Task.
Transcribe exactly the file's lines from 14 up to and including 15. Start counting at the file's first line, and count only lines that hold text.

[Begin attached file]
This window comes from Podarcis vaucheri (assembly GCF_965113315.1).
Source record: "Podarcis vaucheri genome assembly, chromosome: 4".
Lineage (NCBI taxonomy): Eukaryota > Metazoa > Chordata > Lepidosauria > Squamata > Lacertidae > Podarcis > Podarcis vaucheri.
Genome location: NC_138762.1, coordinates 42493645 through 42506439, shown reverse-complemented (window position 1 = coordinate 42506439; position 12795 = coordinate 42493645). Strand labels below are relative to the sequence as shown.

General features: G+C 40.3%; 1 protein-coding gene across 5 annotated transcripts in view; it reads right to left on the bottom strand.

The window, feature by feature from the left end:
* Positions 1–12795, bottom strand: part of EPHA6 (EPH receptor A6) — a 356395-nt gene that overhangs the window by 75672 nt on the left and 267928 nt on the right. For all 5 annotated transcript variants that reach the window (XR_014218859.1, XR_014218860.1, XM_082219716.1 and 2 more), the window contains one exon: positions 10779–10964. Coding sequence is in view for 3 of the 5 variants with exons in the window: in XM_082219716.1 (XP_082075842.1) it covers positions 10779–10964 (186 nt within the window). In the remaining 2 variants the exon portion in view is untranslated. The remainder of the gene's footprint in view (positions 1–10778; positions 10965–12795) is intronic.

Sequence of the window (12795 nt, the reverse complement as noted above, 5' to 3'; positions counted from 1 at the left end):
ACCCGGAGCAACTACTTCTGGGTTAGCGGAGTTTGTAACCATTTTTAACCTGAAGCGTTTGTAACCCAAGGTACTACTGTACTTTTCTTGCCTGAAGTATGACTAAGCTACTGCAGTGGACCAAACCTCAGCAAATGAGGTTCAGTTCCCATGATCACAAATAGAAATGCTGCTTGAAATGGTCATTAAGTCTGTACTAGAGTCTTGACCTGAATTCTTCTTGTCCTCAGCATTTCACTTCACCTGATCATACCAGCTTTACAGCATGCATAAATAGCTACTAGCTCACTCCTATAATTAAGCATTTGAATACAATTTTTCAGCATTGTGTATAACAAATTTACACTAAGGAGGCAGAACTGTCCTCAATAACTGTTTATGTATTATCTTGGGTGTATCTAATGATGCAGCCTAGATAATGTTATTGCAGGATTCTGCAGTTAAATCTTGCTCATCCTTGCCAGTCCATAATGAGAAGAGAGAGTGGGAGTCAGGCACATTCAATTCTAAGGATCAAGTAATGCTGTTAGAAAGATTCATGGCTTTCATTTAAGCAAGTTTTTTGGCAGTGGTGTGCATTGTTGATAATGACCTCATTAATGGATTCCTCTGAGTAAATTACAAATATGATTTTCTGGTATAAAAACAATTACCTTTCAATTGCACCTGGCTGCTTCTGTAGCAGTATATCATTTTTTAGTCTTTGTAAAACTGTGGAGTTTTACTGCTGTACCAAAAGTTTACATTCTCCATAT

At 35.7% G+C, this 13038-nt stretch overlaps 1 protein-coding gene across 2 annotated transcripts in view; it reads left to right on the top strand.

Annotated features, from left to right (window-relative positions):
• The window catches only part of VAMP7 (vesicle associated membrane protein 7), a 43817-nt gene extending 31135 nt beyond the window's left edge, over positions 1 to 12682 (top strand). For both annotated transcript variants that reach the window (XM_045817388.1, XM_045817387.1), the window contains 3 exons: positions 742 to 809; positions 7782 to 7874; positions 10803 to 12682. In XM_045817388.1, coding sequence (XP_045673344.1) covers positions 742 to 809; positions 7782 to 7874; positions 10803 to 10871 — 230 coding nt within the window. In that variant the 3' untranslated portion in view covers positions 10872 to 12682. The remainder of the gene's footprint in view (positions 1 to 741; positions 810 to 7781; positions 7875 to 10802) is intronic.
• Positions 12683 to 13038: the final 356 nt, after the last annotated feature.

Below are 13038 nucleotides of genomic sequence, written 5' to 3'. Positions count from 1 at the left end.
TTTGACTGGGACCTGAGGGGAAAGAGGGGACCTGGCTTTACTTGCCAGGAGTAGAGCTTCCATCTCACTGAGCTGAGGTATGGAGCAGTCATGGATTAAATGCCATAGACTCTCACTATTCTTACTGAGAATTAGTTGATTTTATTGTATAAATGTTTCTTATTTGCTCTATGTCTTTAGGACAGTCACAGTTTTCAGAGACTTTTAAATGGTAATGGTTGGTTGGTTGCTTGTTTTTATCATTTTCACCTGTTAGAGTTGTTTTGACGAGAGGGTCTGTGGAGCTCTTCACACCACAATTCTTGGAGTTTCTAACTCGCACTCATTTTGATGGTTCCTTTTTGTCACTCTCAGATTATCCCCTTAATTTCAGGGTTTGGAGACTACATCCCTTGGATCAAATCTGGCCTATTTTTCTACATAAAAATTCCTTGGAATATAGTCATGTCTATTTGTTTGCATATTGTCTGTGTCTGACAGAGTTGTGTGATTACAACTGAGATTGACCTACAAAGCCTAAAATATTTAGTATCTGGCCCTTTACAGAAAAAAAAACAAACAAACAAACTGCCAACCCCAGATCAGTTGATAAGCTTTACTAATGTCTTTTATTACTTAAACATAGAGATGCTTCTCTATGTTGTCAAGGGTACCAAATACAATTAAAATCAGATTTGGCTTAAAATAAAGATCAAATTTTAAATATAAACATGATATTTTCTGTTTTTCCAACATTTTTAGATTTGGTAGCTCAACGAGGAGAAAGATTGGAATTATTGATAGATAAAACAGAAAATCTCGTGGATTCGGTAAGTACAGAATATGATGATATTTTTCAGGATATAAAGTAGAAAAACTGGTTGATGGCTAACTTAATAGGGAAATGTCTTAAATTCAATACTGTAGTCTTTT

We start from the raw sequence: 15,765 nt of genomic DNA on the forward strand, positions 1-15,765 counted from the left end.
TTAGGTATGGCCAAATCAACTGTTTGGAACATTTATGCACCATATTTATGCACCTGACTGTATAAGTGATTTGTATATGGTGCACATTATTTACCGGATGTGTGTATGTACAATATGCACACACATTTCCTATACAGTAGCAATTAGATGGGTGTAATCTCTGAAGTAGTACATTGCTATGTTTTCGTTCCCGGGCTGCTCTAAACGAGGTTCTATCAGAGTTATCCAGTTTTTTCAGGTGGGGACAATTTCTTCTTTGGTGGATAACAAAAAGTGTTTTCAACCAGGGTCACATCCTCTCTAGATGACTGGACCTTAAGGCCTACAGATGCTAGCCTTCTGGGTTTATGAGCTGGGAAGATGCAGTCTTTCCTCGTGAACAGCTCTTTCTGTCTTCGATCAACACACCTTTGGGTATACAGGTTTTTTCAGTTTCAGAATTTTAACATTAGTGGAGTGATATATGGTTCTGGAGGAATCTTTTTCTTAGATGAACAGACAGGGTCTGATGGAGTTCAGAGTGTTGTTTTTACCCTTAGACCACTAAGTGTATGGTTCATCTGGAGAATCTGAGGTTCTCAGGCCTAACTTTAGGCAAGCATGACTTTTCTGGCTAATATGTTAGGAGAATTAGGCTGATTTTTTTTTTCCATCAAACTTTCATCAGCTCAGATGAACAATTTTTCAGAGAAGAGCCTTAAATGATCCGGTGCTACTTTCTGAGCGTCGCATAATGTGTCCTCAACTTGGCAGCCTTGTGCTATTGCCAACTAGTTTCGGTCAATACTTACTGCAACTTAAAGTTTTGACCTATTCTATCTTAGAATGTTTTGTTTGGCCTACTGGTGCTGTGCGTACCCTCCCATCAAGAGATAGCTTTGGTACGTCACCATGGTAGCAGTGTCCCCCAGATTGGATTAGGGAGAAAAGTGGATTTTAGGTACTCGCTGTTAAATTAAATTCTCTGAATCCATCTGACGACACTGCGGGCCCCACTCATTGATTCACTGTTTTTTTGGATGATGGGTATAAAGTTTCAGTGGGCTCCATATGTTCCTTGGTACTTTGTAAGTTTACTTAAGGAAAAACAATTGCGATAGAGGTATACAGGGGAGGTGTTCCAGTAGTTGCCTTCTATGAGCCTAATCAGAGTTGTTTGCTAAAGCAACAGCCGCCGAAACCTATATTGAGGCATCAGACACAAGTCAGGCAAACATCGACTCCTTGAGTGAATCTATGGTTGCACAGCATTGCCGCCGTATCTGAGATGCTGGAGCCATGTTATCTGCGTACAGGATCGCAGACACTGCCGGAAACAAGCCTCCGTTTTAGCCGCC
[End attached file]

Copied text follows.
Below are 13038 nucleotides of genomic sequence, written 5' to 3'. Positions count from 1 at the left end.
TTTGACTGGGACCTGAGGGGAAAGAGGGGACCTGGCTTTACTTGCCAGGAGTAGAGCTTCCATCTCACTGAGCTGAGGTATGGAGCAGTCATGGATTAAATGCCATAGACTCTCACTATTCTTACTGAGAATTAGTTGATTTTATTGTATAAATGTTTCTTATTTGCTCTATGTCTTTAGGACAGTCACAGTTTTCAGAGACTTTTAAATGGTAATGGTTGGTTGGTTGCTTGTTTTTATCATTTTCACCTGTTAGAGTTGTTTTGACGAGAGGGTCTGTGGAGCTCTTCACACCACAATTCTTGGAGTTTCTAACTCGCACTCATTTTGATGGTTCCTTTTTGTCACTCTCAGATTATCCCCTTAATTTCAGGGTTTGGAGACTACATCCCTTGGATCAAATCTGGCCTATTTTTCTACATAAAAATTCCTTGGAATATAGTCATGTCTATTTGTTTGCATATTGTCTGTGTCTGACAGAGTTGTGTGATTACAACTGAGATTGACCTACAAAGCCTAAAATATTTAGTATCTGGCCCTTTACAGAAAAAAAAACAAACAAACAAACTGCCAACCCCAGATCAGTTGATAAGCTTTACTAATGTCTTTTATTACTTAAACATAGAGATGCTTCTCTATGTTGTCAAGGGTACCAAATACAATTAAAATCAGATTTGGCTTAAAATAAAGATCAAATTTTAAATATAAACATGATATTTTCTGTTTTTCCAACATTTTTAGATTTGGTAGCTCAACGAGGAGAAAGATTGGAATTATTGATAGATAAAACAGAAAATCTCGTGGATTCGGTAAGTACAGAATATGATGATATTTTTCAGGATATAAAGTAGAAAAACTGGTTGATGGCTAACTTAATAGGGAAATGTCTTAAATTCAATACTGTAGTCTTTT